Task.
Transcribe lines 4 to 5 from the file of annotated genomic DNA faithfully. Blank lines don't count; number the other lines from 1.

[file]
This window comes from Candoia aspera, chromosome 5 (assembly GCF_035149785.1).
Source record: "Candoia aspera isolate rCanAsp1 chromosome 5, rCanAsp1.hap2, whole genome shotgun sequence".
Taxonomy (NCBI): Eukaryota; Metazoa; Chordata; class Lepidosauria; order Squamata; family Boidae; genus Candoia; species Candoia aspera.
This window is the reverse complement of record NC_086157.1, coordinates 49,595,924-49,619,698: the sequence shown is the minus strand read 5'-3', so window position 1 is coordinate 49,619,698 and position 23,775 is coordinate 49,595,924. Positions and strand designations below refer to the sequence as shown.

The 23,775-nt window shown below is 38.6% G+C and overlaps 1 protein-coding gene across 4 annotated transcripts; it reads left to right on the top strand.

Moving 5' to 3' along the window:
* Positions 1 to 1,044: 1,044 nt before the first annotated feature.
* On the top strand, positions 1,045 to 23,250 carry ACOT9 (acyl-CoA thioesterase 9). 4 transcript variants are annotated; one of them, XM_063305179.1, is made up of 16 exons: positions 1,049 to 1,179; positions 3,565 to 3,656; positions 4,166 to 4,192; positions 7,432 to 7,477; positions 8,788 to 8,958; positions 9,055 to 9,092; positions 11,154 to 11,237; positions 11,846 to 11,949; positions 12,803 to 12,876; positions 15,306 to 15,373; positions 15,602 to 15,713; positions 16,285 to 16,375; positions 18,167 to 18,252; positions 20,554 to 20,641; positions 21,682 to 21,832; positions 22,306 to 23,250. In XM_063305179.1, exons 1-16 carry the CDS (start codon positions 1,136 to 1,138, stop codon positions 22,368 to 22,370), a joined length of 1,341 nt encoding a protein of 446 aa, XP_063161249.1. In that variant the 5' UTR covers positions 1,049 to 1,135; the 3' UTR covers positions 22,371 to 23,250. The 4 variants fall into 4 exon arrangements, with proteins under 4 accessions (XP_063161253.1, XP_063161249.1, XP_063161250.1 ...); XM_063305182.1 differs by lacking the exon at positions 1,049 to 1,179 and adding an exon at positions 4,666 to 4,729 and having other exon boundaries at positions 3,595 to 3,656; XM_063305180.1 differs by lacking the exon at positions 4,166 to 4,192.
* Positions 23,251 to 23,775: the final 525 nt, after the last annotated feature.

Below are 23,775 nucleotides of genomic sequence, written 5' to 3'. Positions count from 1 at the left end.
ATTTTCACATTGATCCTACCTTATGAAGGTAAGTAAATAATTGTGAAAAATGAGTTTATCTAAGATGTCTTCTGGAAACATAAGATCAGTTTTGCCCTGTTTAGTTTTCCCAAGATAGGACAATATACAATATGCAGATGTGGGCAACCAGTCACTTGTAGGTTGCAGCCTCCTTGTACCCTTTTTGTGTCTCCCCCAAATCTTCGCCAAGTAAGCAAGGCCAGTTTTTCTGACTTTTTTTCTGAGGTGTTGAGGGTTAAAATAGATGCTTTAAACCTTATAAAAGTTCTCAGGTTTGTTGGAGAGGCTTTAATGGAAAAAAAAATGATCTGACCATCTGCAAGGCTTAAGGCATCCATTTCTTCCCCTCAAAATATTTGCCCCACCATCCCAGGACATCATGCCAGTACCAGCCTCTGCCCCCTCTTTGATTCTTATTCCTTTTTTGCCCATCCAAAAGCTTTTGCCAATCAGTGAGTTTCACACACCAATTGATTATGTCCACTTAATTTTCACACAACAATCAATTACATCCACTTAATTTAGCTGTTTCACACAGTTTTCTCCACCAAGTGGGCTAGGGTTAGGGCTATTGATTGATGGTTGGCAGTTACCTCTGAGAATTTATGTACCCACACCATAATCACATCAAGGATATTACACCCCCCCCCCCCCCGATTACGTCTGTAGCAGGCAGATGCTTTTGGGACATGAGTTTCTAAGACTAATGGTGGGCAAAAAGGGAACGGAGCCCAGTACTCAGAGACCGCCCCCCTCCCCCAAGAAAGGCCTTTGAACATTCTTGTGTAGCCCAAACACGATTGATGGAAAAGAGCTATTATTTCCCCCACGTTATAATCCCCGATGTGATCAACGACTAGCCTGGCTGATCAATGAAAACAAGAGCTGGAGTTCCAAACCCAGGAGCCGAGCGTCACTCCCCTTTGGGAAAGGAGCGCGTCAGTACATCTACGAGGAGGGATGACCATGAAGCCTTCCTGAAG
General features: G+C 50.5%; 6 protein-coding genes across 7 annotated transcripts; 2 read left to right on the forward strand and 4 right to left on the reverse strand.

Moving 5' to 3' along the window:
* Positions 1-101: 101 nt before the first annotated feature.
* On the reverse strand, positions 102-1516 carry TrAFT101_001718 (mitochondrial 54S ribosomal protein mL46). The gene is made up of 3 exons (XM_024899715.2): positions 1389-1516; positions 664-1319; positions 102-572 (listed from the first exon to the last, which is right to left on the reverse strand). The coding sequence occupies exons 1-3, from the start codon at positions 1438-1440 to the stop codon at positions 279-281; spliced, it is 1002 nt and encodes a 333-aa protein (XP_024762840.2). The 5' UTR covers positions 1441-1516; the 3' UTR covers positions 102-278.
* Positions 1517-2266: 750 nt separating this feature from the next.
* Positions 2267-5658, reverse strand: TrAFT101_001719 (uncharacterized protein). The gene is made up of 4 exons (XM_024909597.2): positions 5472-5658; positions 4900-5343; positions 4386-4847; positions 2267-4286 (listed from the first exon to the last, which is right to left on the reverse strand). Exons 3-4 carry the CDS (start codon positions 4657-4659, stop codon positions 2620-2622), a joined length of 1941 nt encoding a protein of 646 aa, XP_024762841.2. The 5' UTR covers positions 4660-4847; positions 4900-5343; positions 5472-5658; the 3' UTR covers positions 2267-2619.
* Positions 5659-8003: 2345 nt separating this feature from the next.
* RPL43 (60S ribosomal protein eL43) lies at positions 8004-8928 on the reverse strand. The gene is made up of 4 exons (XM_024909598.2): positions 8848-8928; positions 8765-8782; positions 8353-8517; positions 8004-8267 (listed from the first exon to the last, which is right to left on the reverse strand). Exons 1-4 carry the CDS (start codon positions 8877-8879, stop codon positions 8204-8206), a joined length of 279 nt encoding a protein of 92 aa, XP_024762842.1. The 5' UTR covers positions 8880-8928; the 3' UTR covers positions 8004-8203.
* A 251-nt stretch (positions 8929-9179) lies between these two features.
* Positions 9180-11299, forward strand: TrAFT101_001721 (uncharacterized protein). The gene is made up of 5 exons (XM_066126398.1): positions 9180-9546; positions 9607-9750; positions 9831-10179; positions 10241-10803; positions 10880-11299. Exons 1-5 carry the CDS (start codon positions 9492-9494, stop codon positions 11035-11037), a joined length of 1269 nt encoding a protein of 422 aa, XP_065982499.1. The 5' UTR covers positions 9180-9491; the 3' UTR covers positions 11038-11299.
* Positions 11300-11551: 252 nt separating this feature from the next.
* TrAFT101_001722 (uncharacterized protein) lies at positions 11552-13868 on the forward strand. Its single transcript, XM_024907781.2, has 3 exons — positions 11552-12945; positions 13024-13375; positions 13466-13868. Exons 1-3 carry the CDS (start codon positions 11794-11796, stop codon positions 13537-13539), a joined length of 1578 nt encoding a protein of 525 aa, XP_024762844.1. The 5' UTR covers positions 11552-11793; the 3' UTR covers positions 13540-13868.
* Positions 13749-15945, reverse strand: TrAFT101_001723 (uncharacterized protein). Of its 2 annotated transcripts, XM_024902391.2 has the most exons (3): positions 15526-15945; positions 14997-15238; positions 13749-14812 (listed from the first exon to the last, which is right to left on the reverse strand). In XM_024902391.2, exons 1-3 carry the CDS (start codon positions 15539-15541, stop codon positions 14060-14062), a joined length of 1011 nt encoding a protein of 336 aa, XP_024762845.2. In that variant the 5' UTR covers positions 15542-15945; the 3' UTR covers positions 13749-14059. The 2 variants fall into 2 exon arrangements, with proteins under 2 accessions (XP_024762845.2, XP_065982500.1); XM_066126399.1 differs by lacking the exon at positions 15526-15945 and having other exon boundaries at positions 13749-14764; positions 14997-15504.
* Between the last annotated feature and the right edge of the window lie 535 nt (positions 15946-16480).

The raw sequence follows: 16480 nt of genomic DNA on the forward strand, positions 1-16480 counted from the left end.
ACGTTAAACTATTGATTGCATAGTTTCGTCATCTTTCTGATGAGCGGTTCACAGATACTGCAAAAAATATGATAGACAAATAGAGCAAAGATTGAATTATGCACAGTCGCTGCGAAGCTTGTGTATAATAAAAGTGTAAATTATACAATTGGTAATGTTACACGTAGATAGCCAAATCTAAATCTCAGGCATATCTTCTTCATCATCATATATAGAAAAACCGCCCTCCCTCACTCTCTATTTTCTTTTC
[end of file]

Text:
This window is the reverse complement of record NC_086157.1, coordinates 49,595,924-49,619,698: the sequence shown is the minus strand read 5'-3', so window position 1 is coordinate 49,619,698 and position 23,775 is coordinate 49,595,924. Positions and strand designations below refer to the sequence as shown.

The 23,775-nt window shown below is 38.6% G+C and overlaps 1 protein-coding gene across 4 annotated transcripts; it reads left to right on the top strand.